Earlier, the Commission Manager GIZ/DTC Nigeria,  Dr. Thuweba Diwani in her opening remarks delivered by Olusegun Alimi, the Technical Advisor, GIZ/DTC Nigeria, anticipated that the awareness session would be an avenue to dialogue and come up with a “Participatory Policy Implementation Framework (PPIF)” he added, “for policies to be sustainable they need to be owned by the people.”

The Digital Transformation Centre Nigeria (DTC Nigeria) is a project funded by the European Union and the German Federal Ministry for Economic Cooperation and Development, implemented by Deutsche Gesellschaft Fuer Internationale Zusammenarbeit (GIZ). It focuses on digitalisation, innovation, and entrepreneurship in Nigeria, aiming to enhance the country’s digital innovation ecosystem and boost its capacity for adopting digital innovations for economic and societal growth.

Other Ministries, Departments and Agencies (MDAs) at the dialogue were, the National Orientation Agency (NOA), National Identity Management Commission (NIMC), Lagos Public Private Partnership (PPP), Lagos State Technical and Vocational Education Board (LASTVEB), Lagos State Employment Trust Fund (LSETF), also, the private sectors represented were MTN Foundation, CISCO, Tech4Dev, Faith Foundation among others.

The moderator, Mr. Tayo Olosunde an ecosystem industry enthusiast affirmed that the stakeholders’ sessions had also been held in Kano and Abuja.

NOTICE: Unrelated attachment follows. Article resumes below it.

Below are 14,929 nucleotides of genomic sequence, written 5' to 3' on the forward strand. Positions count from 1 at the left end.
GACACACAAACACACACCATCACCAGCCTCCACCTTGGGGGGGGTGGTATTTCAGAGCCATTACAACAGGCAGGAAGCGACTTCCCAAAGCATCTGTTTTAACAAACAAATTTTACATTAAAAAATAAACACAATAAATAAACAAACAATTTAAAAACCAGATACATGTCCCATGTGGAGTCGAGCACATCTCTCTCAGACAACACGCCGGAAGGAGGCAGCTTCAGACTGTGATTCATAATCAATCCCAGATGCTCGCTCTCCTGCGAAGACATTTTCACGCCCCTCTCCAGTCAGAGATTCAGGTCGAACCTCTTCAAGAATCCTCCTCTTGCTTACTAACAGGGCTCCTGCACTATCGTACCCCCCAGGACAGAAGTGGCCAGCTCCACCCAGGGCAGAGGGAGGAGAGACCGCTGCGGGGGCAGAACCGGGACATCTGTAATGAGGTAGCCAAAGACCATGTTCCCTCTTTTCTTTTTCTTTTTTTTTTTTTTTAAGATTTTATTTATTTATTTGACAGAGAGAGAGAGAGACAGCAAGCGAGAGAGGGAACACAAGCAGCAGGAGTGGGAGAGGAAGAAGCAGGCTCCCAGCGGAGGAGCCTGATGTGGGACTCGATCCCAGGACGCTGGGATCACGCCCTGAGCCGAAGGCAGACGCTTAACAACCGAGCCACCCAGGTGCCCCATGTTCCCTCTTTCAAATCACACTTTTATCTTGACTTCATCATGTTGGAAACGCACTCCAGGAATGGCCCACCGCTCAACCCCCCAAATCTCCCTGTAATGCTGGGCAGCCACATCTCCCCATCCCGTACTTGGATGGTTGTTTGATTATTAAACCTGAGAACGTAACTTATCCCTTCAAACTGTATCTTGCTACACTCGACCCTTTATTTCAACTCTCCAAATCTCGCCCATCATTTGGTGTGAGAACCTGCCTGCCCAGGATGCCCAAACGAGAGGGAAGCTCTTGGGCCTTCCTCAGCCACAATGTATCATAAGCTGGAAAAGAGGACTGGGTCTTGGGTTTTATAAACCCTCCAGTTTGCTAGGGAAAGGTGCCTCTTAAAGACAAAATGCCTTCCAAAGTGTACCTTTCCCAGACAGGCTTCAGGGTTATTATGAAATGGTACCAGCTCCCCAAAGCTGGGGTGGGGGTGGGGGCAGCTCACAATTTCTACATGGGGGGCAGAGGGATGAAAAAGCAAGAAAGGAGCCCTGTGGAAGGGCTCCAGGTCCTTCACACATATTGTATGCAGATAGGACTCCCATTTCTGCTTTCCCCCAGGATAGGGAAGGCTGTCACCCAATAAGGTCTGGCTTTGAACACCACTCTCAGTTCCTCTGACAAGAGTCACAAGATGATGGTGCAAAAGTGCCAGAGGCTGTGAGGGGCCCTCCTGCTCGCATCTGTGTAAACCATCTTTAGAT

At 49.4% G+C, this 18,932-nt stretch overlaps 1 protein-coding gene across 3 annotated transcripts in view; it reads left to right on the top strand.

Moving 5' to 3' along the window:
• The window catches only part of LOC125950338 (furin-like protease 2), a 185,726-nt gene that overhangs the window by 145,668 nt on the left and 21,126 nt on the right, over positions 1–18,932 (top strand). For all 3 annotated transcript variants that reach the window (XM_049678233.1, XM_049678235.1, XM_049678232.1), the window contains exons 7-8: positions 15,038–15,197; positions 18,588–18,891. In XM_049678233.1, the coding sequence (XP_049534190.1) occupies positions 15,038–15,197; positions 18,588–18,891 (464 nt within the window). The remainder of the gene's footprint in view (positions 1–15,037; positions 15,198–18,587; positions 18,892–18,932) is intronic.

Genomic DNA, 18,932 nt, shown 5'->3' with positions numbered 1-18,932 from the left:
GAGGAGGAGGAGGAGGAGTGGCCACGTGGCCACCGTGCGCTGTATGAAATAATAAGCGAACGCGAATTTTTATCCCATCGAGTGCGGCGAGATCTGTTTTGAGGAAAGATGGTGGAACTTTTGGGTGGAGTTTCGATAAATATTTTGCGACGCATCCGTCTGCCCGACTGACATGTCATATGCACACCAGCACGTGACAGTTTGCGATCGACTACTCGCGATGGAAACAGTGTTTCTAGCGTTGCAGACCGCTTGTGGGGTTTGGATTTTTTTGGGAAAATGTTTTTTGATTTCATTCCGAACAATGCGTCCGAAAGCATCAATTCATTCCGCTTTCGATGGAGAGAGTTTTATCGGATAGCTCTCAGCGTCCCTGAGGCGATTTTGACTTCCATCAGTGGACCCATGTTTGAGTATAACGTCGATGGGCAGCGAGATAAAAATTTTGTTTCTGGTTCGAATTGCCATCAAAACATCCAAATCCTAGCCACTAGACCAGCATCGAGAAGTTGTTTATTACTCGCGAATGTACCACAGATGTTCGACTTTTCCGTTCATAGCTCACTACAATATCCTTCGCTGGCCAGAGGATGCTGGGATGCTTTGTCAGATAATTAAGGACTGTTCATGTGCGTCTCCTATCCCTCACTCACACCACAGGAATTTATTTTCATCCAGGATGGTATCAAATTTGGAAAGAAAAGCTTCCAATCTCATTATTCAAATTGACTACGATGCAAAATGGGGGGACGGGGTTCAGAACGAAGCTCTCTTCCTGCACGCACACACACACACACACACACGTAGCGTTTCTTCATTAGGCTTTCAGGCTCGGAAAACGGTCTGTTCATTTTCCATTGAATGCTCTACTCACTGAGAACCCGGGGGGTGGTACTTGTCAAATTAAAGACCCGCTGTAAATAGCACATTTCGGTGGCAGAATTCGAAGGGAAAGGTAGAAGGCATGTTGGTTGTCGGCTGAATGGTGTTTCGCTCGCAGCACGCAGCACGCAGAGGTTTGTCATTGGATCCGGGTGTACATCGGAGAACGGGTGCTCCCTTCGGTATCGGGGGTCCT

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9mobile refreshes 9Konfam value offer



Nigeria’s customer-centric company, 9mobile has spiced up its 9Konfam offerings as its customers are set to enjoy 9 times the value of recharge and more when they subscribe to this unique offering. This innovative plan, crafted with a focus on enhancing connectivity and value for its customers, promises to make connectivity with family and friends seamless and enjoyable.

The 9Konfam plan boasts unique benefits aimed at bringing families and friends closer while providing unparalleled value for money. Among its standout features, customers stand to enjoy an extraordinary 9 times the value on all recharges of N100 and above. This significant bonus is applicable for calls across all networks and SMS and data usage, catering to diverse communication needs.

In his comment, the Director of Product Innovation & Business Development at 9mobile, Kenechukwu Okonkwo said the company is committed to fostering connectivity and enriching customer experiences.

“At 9mobile, we understand the importance of staying connected with loved ones, and we are poised to offer a unique opportunity to make things seamless for our customer’s communications needs.”

He said that the 9Konfam plan is designed to offer incredible value on calls, data, and SMS.

“Whether you’re catching up with family, connecting with friends, or staying on top of business, 9Konfam ensures you get the most out of your mobile experience.”

Subscribers to the 9Konfam plan will enjoy a double dose of data delight during the initial six months of their subscription. This translates to a remarkable 100 percent data bonus on top of their purchased data bundles, ensuring an enhanced browsing, streaming, and chatting experience for all members of the 9Konfam family.

For those embarking on their journey with 9Konfam, the perks start when they activate their SIM cards. New subscribers are welcomed with a generous N1,000 welcome bonus, giving them a head start to enjoy the multitude of benefits offered by 9Konfam.

Transitioning to the 9Konfam plan has been streamlined for convenience. New customers can simply visit any 9mobile Experience Centre, or authorized retailers to activate their SIM cards or dial *1400# and commence enjoying the array of benefits offered by 9Konfam.

With 9Konfam, subscribers become valued members of a larger family, where connectivity is without limits, and they are assured of an experience that matches value and more.